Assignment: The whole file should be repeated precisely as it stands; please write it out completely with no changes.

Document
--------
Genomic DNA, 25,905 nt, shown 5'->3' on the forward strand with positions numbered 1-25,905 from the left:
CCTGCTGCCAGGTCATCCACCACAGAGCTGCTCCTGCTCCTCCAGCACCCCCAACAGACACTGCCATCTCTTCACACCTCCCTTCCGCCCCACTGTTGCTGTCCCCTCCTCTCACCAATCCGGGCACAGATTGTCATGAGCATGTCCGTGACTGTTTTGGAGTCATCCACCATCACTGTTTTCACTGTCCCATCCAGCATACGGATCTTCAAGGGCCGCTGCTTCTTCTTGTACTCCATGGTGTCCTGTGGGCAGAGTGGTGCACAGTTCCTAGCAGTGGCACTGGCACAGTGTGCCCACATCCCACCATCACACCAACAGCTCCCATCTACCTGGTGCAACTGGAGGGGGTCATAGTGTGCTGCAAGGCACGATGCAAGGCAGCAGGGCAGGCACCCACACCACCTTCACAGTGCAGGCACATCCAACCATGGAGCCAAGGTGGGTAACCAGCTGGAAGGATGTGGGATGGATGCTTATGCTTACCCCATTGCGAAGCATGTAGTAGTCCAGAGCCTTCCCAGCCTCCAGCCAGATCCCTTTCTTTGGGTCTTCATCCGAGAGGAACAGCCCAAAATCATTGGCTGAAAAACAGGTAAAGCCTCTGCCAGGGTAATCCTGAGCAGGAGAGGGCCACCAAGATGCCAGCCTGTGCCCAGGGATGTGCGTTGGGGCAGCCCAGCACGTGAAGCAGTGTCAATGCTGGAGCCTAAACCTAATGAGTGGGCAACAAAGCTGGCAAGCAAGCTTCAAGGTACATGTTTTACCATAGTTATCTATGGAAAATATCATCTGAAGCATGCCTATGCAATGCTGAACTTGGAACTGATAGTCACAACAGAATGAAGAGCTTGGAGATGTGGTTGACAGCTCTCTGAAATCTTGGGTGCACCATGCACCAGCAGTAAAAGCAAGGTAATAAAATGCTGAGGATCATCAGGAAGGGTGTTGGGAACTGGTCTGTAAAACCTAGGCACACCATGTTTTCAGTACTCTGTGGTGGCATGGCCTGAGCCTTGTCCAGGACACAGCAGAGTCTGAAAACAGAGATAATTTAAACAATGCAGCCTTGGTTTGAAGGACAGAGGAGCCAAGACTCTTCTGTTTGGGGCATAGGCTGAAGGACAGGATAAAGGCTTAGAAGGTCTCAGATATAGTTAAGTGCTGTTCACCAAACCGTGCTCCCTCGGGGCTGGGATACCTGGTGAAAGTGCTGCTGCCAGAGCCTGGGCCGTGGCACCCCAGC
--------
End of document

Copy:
Genomic DNA, 25,905 nt, shown 5'->3' on the forward strand with positions numbered 1-25,905 from the left:
CCTGCTGCCAGGTCATCCACCACAGAGCTGCTCCTGCTCCTCCAGCACCCCCAACAGACACTGCCATCTCTTCACACCTCCCTTCCGCCCCACTGTTGCTGTCCCCTCCTCTCACCAATCCGGGCACAGATTGTCATGAGCATGTCCGTGACTGTTTTGGAGTCATCCACCATCACTGTTTTCACTGTCCCATCCAGCATACGGATCTTCAAGGGCCGCTGCTTCTTCTTGTACTCCATGGTGTCCTGTGGGCAGAGTGGTGCACAGTTCCTAGCAGTGGCACTGGCACAGTGTGCCCACATCCCACCATCACACCAACAGCTCCCATCTACCTGGTGCAACTGGAGGGGGTCATAGTGTGCTGCAAGGCACGATGCAAGGCAGCAGGGCAGGCACCCACACCACCTTCACAGTGCAGGCACATCCAACCATGGAGCCAAGGTGGGTAACCAGCTGGAAGGATGTGGGATGGATGCTTATGCTTACCCCATTGCGAAGCATGTAGTAGTCCAGAGCCTTCCCAGCCTCCAGCCAGATCCCTTTCTTTGGGTCTTCATCCGAGAGGAACAGCCCAAAATCATTGGCTGAAAAACAGGTAAAGCCTCTGCCAGGGTAATCCTGAGCAGGAGAGGGCCACCAAGATGCCAGCCTGTGCCCAGGGATGTGCGTTGGGGCAGCCCAGCACGTGAAGCAGTGTCAATGCTGGAGCCTAAACCTAATGAGTGGGCAACAAAGCTGGCAAGCAAGCTTCAAGGTACATGTTTTACCATAGTTATCTATGGAAAATATCATCTGAAGCATGCCTATGCAATGCTGAACTTGGAACTGATAGTCACAACAGAATGAAGAGCTTGGAGATGTGGTTGACAGCTCTCTGAAATCTTGGGTGCACCATGCACCAGCAGTAAAAGCAAGGTAATAAAATGCTGAGGATCATCAGGAAGGGTGTTGGGAACTGGTCTGTAAAACCTAGGCACACCATGTTTTCAGTACTCTGTGGTGGCATGGCCTGAGCCTTGTCCAGGACACAGCAGAGTCTGAAAACAGAGATAATTTAAACAATGCAGCCTTGGTTTGAAGGACAGAGGAGCCAAGACTCTTCTGTTTGGGGCATAGGCTGAAGGACAGGATAAAGGCTTAGAAGGTCTCAGATATAGTTAAGTGCTGTTCACCAAACCGTGCTCCCTCGGGGCTGGGATACCTGGTGAAAGTGCTGCTGCCAGAGCCTGGGCCGTGGCACCCCAGC